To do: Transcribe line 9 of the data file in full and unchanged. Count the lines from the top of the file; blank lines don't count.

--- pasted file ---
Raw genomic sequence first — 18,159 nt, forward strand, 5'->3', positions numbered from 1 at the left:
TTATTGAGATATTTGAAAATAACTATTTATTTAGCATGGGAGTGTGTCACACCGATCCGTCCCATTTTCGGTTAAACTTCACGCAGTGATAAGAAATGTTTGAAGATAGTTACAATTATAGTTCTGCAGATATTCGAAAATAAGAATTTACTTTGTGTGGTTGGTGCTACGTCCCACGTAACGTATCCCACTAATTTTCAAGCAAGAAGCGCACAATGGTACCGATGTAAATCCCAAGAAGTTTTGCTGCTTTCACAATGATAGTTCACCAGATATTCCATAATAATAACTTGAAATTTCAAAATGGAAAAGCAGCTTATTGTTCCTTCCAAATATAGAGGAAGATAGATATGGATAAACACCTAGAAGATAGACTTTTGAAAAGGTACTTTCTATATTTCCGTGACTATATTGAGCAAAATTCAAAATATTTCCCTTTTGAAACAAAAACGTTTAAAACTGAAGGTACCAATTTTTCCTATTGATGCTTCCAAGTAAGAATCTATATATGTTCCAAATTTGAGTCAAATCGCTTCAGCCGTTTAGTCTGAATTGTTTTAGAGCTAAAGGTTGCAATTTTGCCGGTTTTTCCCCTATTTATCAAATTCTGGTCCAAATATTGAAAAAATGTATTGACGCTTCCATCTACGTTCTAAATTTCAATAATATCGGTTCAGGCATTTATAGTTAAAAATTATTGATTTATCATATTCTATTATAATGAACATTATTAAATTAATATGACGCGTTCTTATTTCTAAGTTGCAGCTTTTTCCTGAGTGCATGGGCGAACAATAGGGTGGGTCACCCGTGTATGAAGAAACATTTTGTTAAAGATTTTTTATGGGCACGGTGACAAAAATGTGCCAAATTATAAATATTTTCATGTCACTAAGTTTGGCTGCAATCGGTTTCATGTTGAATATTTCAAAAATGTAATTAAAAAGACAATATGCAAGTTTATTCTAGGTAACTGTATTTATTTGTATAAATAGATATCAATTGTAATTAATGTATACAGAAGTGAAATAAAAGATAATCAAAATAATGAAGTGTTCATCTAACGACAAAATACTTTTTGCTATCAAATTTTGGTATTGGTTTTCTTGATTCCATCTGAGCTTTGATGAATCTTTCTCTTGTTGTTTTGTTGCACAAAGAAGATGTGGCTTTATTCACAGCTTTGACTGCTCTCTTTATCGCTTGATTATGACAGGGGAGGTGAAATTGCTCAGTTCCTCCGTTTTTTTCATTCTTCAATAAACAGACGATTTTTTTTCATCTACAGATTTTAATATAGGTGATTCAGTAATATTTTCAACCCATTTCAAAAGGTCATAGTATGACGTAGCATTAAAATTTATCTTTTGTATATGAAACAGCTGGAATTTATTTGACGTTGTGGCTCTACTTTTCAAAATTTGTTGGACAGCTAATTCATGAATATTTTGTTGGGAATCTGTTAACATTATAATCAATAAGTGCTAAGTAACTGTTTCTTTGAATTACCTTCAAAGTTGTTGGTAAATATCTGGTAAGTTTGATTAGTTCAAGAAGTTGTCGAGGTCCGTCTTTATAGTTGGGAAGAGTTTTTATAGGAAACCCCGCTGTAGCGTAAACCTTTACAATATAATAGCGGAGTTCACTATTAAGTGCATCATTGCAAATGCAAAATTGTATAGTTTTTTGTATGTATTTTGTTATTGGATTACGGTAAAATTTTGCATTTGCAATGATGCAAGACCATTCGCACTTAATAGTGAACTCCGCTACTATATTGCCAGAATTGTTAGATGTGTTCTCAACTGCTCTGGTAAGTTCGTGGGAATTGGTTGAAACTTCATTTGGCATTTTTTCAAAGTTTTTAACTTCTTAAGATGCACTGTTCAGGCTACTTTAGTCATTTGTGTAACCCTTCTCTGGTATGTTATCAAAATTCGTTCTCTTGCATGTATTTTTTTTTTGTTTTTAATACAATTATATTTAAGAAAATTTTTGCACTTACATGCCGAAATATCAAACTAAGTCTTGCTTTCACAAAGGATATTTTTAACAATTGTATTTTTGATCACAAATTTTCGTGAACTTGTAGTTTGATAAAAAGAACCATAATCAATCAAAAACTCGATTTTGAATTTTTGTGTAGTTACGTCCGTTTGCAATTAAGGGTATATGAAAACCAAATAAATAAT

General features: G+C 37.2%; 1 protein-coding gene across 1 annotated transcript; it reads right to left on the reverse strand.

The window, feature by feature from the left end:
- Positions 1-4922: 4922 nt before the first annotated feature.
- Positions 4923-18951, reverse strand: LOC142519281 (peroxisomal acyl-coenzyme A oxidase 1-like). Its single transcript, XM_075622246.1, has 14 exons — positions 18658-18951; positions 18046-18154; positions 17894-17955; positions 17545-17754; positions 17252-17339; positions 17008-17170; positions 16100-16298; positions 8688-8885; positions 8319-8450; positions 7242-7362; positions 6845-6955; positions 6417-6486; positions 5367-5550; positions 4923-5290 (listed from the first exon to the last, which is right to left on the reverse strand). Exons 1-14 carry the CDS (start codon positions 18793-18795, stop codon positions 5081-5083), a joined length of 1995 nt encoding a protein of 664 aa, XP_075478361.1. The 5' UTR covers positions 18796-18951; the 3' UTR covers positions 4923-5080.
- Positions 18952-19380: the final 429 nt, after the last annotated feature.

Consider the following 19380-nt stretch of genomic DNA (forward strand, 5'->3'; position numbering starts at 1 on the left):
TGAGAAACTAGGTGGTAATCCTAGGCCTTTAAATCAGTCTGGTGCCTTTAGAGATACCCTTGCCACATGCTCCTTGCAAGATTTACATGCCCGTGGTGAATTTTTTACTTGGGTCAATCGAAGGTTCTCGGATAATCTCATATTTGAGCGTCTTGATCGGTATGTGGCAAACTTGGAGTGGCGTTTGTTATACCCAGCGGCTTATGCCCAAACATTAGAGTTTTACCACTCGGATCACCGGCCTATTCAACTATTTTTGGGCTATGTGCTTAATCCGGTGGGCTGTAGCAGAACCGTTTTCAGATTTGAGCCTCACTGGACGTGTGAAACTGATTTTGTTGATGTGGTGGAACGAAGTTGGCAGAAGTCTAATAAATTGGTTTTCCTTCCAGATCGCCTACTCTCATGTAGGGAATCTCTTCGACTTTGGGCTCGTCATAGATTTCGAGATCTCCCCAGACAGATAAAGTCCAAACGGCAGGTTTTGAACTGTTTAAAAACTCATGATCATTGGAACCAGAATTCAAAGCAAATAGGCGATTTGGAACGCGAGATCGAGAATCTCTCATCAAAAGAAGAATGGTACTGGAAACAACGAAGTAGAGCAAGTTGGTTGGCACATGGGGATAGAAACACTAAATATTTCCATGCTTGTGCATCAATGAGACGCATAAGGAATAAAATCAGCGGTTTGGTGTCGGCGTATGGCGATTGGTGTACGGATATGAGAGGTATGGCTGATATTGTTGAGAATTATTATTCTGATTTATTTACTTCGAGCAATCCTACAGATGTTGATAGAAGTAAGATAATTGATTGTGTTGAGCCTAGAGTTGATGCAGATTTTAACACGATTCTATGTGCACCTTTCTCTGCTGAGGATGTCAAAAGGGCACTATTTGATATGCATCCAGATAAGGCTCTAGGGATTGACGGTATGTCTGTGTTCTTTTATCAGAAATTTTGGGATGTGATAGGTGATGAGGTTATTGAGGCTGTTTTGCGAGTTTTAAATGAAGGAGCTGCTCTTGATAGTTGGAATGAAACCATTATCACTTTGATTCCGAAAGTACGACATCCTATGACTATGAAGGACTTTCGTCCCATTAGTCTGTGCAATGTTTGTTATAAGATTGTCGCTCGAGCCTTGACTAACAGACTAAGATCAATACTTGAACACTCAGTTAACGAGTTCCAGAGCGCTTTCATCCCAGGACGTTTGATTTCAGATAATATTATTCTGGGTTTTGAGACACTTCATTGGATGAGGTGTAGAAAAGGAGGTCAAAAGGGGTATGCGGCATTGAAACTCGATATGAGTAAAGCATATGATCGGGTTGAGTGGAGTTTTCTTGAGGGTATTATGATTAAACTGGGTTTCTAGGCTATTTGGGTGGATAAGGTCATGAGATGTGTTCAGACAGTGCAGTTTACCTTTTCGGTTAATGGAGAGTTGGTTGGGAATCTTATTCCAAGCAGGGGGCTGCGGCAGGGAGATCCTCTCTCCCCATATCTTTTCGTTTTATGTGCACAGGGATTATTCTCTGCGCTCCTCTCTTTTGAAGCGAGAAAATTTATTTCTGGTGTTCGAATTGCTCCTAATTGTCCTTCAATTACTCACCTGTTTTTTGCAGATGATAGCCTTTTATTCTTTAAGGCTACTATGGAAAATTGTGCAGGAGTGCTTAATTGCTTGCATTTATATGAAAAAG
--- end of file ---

TGAGAAACTAGGTGGTAATCCTAGGCCTTTAAATCAGTCTGGTGCCTTTAGAGATACCCTTGCCACATGCTCCTTGCAAGATTTACATGCCCGTGGTGAATTTTTTACTTGGGTCAATCGAAGGTTCTCGGATAATCTCATATTTGAGCGTCTTGATCGGTATGTGGCAAACTTGGAGTGGCGTTTGTTATACCCAGCGGCTTATGCCCAAACATTAGAGTTTTACCACTCGGATCACCGGCCTATTCAACTATTTTTGGGCTATGTGCTTAATCCGGTGGGCTGTAGCAGAACCGTTTTCAGATTTGAGCCTCACTGGACGTGTGAAACTGATTTTGTTGATGTGGTGGAACGAAGTTGGCAGAAGTCTAATAAATTGGTTTTCCTTCCAGATCGCCTACTCTCATGTAGGGAATCTCTTCGACTTTGGGCTCGTCATAGATTTCGAGATCTCCCCAGACAGATAAAGTCCAAACGGCAGGTTTTGAACTGTTTAAAAACTCATGATCATTGGAACCAGAATTCAAAGCAAATAGGCGATTTGGAACGCGAGATCGAGAATCTCTCATCAAAAGAAGAATGGTACTGGAAACAACGAAGTAGAGCAAGTTGGTTGGCACATGGGGATAGAAACACTAAATATTTCCATGCTTGTGCATCAATGAGACGCATAAGGAATAAAATCAGCGGTTTGGTGTCGGCGTATGGCGATTGGTGTACGGATATGAGAGGTATGGCTGATATTGTTGAGAATTATTATTCTGATTTATTTACTTCGAGCAATCCTACAGATGTTGATAGAAGTAAGATAATTGATTGTGTTGAGCCTAGAGTTGATGCAGATTTTAACACGATTCTATGTGCACCTTTCTCTGCTGAGGATGTCAAAAGGGCACTATTTGATATGCATCCAGATAAGGCTCTAGGGATTGACGGTATGTCTGTGTTCTTTTATCAGAAATTTTGGGATGTGATAGGTGATGAGGTTATTGAGGCTGTTTTGCGAGTTTTAAATGAAGGAGCTGCTCTTGATAGTTGGAATGAAACCATTATCACTTTGATTCCGAAAGTACGACATCCTATGACTATGAAGGACTTTCGTCCCATTAGTCTGTGCAATGTTTGTTATAAGATTGTCGCTCGAGCCTTGACTAACAGACTAAGATCAATACTTGAACACTCAGTTAACGAGTTCCAGAGCGCTTTCATCCCAGGACGTTTGATTTCAGATAATATTATTCTGGGTTTTGAGACACTTCATTGGATGAGGTGTAGAAAAGGAGGTCAAAAGGGGTATGCGGCATTGAAACTCGATATGAGTAAAGCATATGATCGGGTTGAGTGGAGTTTTCTTGAGGGTATTATGATTAAACTGGGTTTCTAGGCTATTTGGGTGGATAAGGTCATGAGATGTGTTCAGACAGTGCAGTTTACCTTTTCGGTTAATGGAGAGTTGGTTGGGAATCTTATTCCAAGCAGGGGGCTGCGGCAGGGAGATCCTCTCTCCCCATATCTTTTCGTTTTATGTGCACAGGGATTATTCTCTGCGCTCCTCTCTTTTGAAGCGAGAAAATTTATTTCTGGTGTTCGAATTGCTCCTAATTGTCCTTCAATTACTCACCTGTTTTTTGCAGATGATAGCCTTTTATTCTTTAAGGCTACTATGGAAAATTGTGCAGGAGTGCTTAATTGCTTGCATTTATATGAAAAAG